animal use alternatives

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Opportunities to Replace the Use of Animals in Sepsis Research

Chris Langley, Chris Brock, Gerard Brouwer, Alun Brown, Lucie Clapp, Jon Cohen, Tom Evans, Carol Newman, Samantha Orr, Barry Phillips, Andy Rhodes, Nigel Webster and Karl Wooldridge

Sepsis and multiple organ failure are common causes of death in patients admitted to intensive care units. The incidence of sepsis and associated mortalities has been steadily increasing over the past 20 years. Sepsis is a complex inflammatory condition, the precise causes of which are still poorly understood. Animal models of sepsis have the potential to cause substantial suffering, and many of them have been poorly representative of the human syndrome. However, a number of non-animal approaches, including in vitro, in silico and clinical studies, show promise for addressing this situation. This report is based on discussions held at an expert workshop convened by Focus on Alternatives and held in 2004 at the Wellcome Trust, London. It provides an overview of some non-animal approaches to sepsis research, including their strengths and weaknesses, and argues that they should be prioritised for further development.
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Replacing Animal Use in Physiology and Pharmacology Teaching in Selected Universities in Eastern Europe — Charting a Way Forward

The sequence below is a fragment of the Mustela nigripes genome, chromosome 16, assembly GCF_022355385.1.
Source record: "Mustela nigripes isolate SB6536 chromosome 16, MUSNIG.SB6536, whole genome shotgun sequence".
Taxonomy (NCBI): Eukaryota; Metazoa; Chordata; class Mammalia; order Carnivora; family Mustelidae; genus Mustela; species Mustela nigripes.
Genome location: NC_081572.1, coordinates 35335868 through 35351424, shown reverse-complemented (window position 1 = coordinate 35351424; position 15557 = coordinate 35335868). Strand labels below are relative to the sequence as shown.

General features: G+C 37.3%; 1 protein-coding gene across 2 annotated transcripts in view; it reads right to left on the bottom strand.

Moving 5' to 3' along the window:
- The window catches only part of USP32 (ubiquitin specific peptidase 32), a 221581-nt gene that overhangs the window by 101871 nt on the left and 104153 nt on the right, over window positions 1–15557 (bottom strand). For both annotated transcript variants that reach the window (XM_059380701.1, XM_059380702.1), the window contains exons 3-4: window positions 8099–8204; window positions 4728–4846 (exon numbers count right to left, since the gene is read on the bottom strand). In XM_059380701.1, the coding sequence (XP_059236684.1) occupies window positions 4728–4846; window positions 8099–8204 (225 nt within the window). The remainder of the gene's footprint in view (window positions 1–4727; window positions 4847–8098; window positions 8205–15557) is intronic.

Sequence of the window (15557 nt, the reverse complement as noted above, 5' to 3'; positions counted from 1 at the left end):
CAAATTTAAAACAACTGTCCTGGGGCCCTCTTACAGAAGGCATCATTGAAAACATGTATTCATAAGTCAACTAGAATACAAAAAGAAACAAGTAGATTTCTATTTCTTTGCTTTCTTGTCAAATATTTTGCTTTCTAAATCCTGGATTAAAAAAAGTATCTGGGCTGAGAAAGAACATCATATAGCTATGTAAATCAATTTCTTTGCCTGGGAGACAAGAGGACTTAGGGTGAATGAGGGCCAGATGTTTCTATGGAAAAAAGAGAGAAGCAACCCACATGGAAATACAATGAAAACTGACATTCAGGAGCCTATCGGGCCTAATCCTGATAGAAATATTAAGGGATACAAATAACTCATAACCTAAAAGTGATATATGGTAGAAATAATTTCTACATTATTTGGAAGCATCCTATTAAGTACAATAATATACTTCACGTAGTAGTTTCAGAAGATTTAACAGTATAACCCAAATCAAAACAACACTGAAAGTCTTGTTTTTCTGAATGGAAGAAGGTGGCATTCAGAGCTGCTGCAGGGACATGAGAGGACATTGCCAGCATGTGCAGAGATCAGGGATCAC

David G. Dewhurst and Zvezdana Z. Kojic

The aims of this study were to explore the use of animals in teaching and the implementation of innovative technology-based teaching practices across a small sample of universities in Eastern Europe. The research methods used were a questionnaire circulated four weeks before a workshop took place (in October 2009, in Belgrade, Serbia), as well as focused, face-to-face group discussions, led by one of the authors during the workshop. Twenty-two faculty (physiologists and pharmacologists), from 13 Eastern European countries, attended the meeting. Fourteen of the eighteen schools represented at the workshop were making use of animals, in some instances in quite large numbers, for their teaching. For example, a single department at a Romanian university used over 250 animals per annum, and at least 1130 animals were used, per annum, across all of the institutions. The species used in largest numbers were the rat (34%), frog/toad (29%), mouse (22%), rabbit (10%), guinea-pig (4%) and dog (1%). None of the universities sampled had implemented institution-wide virtual learning environments (VLEs), although there were isolated instances of local use of VLEs. There was relatively little current use of technology-based teaching and learning resources, but there was considerable enthusiasm to modernise teaching and to introduce innovative learning and teaching methods. The major perceived barrier to the introduction of replacement alternatives was the lack of versions in local languages. There was a consensus view that developing local language exemplars and evaluating their usefulness was likely to have the greatest impact on animal use, at least in the short-term.
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